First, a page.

Meow meow posted to users, BBC Wales inquiry shows

Mephedrone The programme was sent mephedrone from overseas after ordering it online

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Drug dealers based overseas are posting potentially lethal illegal drugs to users, BBC Wales has found.

Mephedrone, also known as meow meow or MCAT, has become more popular in Wales than anywhere else in Britain, since it was made illegal two years ago.

Week In Week Out went undercover to expose how the drug is getting onto the streets via online dealers.

The programme was offered wholesale quantities of the drug, which is enough for thousands of street deals.

One online dealer boasted how regular shipments of mephedrone - classified as a Class B substance - are being sent to the UK.

The programme ordered a small quantity of mephedrone online and within a week, a white crystal-like powder arrived from China disguised as a food supplement.

Start Quote

We'd have to say that this drug is probably worse in some ways, in terms of the violence, than some of the other drugs like cocaine and heroin”

End Quote Michael McCabe Consultant, Morriston Hospital, Swansea

But Dr Alun Hutchings, head of Cardiff and Vale University Health Board's toxicology laboratories at Llandough Hospital, said the powder, enough for ten hits, could kill if used as a food supplement and if taken all at once.

Week In Week Out examines the human cost of the mephedrone trade on the streets and meets users and ex-users who warn the drug is having a devastating impact in Wales.

Rachel Wood, 20, became addicted and ended up homeless and on the streets of Newport, where she and others were easy prey to dealers.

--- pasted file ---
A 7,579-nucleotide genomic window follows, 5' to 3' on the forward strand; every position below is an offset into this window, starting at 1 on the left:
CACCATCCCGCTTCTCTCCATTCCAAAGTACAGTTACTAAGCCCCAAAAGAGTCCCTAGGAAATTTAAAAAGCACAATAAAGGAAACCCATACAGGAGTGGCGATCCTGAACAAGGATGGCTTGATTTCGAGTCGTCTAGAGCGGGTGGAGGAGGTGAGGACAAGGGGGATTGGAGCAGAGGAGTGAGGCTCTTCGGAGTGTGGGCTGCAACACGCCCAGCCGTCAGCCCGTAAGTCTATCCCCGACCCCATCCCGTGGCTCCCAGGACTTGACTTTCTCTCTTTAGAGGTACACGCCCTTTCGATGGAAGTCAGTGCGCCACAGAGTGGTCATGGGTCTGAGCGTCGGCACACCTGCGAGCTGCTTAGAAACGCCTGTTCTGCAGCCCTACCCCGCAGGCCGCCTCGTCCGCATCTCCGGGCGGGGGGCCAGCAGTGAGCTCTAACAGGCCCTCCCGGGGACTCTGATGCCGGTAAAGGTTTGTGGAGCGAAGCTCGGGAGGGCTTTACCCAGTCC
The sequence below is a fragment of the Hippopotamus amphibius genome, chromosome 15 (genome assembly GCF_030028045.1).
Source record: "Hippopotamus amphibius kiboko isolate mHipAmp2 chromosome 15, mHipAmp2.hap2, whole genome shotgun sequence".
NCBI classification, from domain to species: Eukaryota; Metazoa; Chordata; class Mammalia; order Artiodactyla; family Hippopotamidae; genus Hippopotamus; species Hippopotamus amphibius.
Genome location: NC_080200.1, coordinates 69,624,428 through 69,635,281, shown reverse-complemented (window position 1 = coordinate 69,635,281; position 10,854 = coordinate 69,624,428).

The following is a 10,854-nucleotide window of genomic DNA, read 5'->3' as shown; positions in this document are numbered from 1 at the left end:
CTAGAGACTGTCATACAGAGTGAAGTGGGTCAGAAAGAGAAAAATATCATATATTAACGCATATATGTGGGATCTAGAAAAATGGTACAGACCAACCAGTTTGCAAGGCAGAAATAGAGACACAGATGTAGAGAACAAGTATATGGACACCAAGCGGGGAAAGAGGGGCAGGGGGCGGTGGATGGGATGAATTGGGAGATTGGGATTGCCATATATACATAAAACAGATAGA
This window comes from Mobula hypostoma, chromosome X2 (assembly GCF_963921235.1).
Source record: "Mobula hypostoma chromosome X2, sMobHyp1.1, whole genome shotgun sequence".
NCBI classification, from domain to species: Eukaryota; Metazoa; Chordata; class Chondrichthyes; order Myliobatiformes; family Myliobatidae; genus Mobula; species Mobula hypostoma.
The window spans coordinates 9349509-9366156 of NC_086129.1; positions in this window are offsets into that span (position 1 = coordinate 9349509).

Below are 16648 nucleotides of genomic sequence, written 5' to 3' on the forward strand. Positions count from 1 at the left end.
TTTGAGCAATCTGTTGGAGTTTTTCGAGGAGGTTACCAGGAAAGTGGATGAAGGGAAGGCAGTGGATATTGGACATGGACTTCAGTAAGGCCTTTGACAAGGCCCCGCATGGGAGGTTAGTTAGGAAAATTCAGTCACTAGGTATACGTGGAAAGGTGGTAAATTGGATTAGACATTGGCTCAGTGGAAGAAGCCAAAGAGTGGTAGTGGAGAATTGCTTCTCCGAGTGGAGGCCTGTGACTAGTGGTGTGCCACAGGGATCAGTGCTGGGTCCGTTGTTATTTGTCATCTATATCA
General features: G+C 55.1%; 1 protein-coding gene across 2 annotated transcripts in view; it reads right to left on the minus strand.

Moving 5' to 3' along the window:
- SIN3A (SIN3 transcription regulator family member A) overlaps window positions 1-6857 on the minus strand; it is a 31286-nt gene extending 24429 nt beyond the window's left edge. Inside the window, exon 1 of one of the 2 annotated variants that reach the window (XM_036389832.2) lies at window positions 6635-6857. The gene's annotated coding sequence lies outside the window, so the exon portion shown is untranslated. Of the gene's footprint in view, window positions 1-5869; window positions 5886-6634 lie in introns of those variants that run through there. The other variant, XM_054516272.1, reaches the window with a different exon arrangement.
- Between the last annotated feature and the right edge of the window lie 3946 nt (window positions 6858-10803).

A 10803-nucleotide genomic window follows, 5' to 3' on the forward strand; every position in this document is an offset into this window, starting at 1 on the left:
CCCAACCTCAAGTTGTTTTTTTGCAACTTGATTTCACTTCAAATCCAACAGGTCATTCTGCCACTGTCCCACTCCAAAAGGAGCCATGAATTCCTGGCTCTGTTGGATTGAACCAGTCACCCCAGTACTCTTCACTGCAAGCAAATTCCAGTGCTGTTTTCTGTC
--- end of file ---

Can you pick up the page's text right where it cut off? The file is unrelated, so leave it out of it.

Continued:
Rachel Wood Rachel Wood fears she would have died if she had continued taking the illegal drug

She said: "They try and make out they are doing you a favour. More than anything they always say 'oh, do this - we'll do two for this price and we'll do it as a favour for you and be your friend' up until a time you've got nothing.

"When you owe them money, they'll make sure they get the money, no matter how they get it. But they know that you'll keep going back."

She said: "You see young kids now, 13, 14 on it, but they think it's all right because it was legal at one point."

She is convinced that if she had not stopped taking it, the consequences could have been dire: "I would be dead by now if I was still on it."

At Morriston Hospital, Swansea, accident and emergency consultant Mr Michael McCabe said staff had been attacked by users who had no idea what they were doing under the influence.

Neurological problems

He added: "We'd have to say that this drug is probably worse in some ways, in terms of the violence, than some of the other drugs like cocaine and heroin."

He said mephedrone users had shown a range of neurological problems.

"These are people who are fit and healthy - in fact people who have never come across the radar in terms of drug abuse in terms of agencies the police or the NHS.

Mr Michael McCabe Mr Michael McCabe said the drug often makes users more violent than cocaine or heroin users

"We don't know what the long-term effect is going to be."

In July 2012 the drug was linked to the death of David Thomas, from Barry, Vale of Glamorgan, who died after spending two days on a life-support machine.

His sister Nicola is calling for the drug to be re-classified.

She said: "I think when it comes to MCAT, 'fert' or whatever they call it, it should be an automatic prison sentence and if they don't end up doing this they ain't going to stop it."

Supt Rhiannon Kirk, of the crime task force Operation Tarian's regional intelligence unit, says police have heard of dealers offering children "tasters" of the drug for as little as £1.

She told the programme: "There's a real ruthlessness about this that is to exploit children and to get people hooked so that they are then their market for the future.

Week In Week Out is on BBC One Wales on Tuesday 27 November at 22:35 GMT

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